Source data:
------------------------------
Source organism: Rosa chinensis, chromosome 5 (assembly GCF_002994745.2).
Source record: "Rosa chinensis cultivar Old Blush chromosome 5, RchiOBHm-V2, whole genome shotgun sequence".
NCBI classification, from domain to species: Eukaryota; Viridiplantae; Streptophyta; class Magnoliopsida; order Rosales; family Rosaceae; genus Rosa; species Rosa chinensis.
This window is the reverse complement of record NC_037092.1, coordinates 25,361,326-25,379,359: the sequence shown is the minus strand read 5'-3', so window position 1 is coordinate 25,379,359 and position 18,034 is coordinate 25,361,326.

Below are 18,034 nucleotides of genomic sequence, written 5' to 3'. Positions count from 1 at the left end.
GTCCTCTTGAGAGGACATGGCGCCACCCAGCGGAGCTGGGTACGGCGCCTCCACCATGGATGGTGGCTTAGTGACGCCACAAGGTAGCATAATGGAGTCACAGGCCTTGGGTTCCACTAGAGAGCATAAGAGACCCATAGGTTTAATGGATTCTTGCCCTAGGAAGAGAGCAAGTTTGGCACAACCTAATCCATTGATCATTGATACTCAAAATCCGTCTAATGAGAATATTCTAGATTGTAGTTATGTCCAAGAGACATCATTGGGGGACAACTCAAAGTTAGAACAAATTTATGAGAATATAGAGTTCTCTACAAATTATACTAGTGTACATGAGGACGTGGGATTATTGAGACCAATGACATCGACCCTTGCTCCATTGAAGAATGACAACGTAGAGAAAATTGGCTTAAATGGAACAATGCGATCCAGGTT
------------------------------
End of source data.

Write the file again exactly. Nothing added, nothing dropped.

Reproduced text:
Source organism: Rosa chinensis, chromosome 5 (assembly GCF_002994745.2).
Source record: "Rosa chinensis cultivar Old Blush chromosome 5, RchiOBHm-V2, whole genome shotgun sequence".
NCBI classification, from domain to species: Eukaryota; Viridiplantae; Streptophyta; class Magnoliopsida; order Rosales; family Rosaceae; genus Rosa; species Rosa chinensis.
This window is the reverse complement of record NC_037092.1, coordinates 25,361,326-25,379,359: the sequence shown is the minus strand read 5'-3', so window position 1 is coordinate 25,379,359 and position 18,034 is coordinate 25,361,326.

Below are 18,034 nucleotides of genomic sequence, written 5' to 3'. Positions count from 1 at the left end.
GTCCTCTTGAGAGGACATGGCGCCACCCAGCGGAGCTGGGTACGGCGCCTCCACCATGGATGGTGGCTTAGTGACGCCACAAGGTAGCATAATGGAGTCACAGGCCTTGGGTTCCACTAGAGAGCATAAGAGACCCATAGGTTTAATGGATTCTTGCCCTAGGAAGAGAGCAAGTTTGGCACAACCTAATCCATTGATCATTGATACTCAAAATCCGTCTAATGAGAATATTCTAGATTGTAGTTATGTCCAAGAGACATCATTGGGGGACAACTCAAAGTTAGAACAAATTTATGAGAATATAGAGTTCTCTACAAATTATACTAGTGTACATGAGGACGTGGGATTATTGAGACCAATGACATCGACCCTTGCTCCATTGAAGAATGACAACGTAGAGAAAATTGGCTTAAATGGAACAATGCGATCCAGGTT